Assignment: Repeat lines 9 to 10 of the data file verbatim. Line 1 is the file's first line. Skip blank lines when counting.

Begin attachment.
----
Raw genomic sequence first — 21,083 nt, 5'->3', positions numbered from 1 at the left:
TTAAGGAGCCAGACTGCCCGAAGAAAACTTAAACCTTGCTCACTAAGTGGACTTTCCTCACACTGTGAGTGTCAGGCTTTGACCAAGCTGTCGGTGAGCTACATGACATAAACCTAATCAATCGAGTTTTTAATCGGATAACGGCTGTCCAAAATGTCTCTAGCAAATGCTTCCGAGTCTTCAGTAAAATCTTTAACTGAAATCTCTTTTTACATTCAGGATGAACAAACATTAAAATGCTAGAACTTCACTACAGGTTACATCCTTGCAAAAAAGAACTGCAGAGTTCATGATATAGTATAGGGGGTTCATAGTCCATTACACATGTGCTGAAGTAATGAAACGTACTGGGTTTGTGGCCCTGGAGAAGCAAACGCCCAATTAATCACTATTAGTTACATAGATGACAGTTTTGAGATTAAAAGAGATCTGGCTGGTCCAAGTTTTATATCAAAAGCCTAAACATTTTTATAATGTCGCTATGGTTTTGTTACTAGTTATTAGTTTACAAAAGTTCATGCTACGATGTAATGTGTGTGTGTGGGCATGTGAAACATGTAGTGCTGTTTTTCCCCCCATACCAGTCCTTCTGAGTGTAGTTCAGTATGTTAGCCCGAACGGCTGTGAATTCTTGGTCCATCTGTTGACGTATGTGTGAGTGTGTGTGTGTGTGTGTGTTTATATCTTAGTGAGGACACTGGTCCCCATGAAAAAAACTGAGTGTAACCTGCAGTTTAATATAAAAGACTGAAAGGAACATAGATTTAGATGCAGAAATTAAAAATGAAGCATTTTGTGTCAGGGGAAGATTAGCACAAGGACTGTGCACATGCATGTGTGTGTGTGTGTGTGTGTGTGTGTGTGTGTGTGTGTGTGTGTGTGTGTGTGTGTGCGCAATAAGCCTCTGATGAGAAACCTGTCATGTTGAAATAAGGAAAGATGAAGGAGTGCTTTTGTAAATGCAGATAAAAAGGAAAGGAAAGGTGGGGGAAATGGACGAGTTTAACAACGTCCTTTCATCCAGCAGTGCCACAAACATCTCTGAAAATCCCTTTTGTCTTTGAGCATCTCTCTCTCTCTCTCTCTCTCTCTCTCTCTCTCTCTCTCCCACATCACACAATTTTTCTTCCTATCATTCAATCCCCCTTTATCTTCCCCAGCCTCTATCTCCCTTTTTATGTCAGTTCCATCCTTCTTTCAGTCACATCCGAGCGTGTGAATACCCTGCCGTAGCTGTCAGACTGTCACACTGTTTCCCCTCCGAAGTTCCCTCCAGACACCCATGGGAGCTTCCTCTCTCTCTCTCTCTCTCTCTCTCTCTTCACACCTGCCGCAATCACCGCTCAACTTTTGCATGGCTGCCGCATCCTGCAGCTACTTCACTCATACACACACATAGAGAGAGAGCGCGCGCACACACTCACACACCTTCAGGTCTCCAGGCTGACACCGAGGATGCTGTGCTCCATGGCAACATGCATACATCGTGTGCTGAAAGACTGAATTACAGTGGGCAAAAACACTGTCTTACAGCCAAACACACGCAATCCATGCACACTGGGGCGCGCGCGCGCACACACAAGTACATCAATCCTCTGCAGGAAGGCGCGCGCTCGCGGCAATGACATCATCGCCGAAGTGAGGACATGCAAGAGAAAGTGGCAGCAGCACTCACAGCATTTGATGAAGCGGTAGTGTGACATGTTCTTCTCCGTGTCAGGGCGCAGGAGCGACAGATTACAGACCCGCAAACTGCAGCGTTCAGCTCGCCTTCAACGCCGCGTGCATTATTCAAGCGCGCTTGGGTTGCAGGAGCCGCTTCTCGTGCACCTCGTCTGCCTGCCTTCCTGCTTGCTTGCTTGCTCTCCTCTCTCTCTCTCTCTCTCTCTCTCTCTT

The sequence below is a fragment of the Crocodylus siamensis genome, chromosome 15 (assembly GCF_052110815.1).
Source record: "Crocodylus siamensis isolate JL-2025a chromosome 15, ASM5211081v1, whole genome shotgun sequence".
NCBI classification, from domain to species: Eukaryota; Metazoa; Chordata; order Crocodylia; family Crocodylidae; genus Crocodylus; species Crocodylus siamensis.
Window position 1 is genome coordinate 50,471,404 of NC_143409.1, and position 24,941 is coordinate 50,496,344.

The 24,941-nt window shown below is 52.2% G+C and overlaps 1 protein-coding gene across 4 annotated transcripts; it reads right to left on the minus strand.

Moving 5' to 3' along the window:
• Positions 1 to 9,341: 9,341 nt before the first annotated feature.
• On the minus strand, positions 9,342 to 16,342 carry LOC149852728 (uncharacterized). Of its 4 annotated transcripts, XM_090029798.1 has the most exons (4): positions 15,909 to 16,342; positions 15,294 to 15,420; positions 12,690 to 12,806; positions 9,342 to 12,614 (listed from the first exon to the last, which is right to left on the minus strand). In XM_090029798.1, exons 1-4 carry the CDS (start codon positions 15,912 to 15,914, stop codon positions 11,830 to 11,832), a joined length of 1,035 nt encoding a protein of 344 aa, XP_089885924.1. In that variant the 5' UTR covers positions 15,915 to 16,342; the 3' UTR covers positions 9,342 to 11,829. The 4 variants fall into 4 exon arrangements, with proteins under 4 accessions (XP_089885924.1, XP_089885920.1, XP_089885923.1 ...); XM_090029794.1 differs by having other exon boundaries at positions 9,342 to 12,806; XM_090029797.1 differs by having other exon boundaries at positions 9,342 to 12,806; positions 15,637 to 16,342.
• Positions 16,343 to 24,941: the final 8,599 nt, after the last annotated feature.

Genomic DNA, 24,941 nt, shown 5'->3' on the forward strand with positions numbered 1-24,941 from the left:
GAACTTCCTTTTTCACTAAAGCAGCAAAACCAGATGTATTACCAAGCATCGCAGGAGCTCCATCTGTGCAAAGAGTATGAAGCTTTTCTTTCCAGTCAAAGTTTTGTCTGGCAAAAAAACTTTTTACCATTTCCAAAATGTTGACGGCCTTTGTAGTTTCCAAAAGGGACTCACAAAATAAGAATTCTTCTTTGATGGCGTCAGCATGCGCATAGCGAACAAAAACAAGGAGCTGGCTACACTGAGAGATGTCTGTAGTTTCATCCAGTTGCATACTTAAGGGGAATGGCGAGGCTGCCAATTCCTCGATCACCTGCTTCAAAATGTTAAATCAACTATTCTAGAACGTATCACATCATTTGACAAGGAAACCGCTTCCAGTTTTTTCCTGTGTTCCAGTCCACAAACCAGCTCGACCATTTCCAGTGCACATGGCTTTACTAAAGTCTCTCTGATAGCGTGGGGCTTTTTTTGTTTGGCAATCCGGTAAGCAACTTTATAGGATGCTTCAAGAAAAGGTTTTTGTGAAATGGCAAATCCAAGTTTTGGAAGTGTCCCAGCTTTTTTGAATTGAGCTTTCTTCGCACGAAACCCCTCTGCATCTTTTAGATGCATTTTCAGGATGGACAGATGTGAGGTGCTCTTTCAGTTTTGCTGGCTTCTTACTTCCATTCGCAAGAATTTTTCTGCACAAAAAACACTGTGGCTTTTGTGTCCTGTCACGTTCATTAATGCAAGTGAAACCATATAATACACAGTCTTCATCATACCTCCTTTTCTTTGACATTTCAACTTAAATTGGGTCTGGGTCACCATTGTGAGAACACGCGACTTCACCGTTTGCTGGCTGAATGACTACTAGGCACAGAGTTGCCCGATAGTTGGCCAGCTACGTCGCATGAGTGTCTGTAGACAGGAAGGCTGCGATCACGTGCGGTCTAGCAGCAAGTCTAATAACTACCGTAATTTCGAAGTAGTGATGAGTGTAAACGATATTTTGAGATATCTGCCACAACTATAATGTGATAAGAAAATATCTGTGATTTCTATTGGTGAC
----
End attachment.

• Positions 1 to 9,341: 9,341 nt before the first annotated feature.
• On the minus strand, positions 9,342 to 16,342 carry LOC149852728 (uncharacterized). Of its 4 annotated transcripts, XM_090029798.1 has the most exons (4): positions 15,909 to 16,342; positions 15,294 to 15,420; positions 12,690 to 12,806; positions 9,342 to 12,614 (listed from the first exon to the last, which is right to left on the minus strand). In XM_090029798.1, exons 1-4 carry the CDS (start codon positions 15,912 to 15,914, stop codon positions 11,830 to 11,832), a joined length of 1,035 nt encoding a protein of 344 aa, XP_089885924.1. In that variant the 5' UTR covers positions 15,915 to 16,342; the 3' UTR covers positions 9,342 to 11,829. The 4 variants fall into 4 exon arrangements, with proteins under 4 accessions (XP_089885924.1, XP_089885920.1, XP_089885923.1 ...); XM_090029794.1 differs by having other exon boundaries at positions 9,342 to 12,806; XM_090029797.1 differs by having other exon boundaries at positions 9,342 to 12,806; positions 15,637 to 16,342.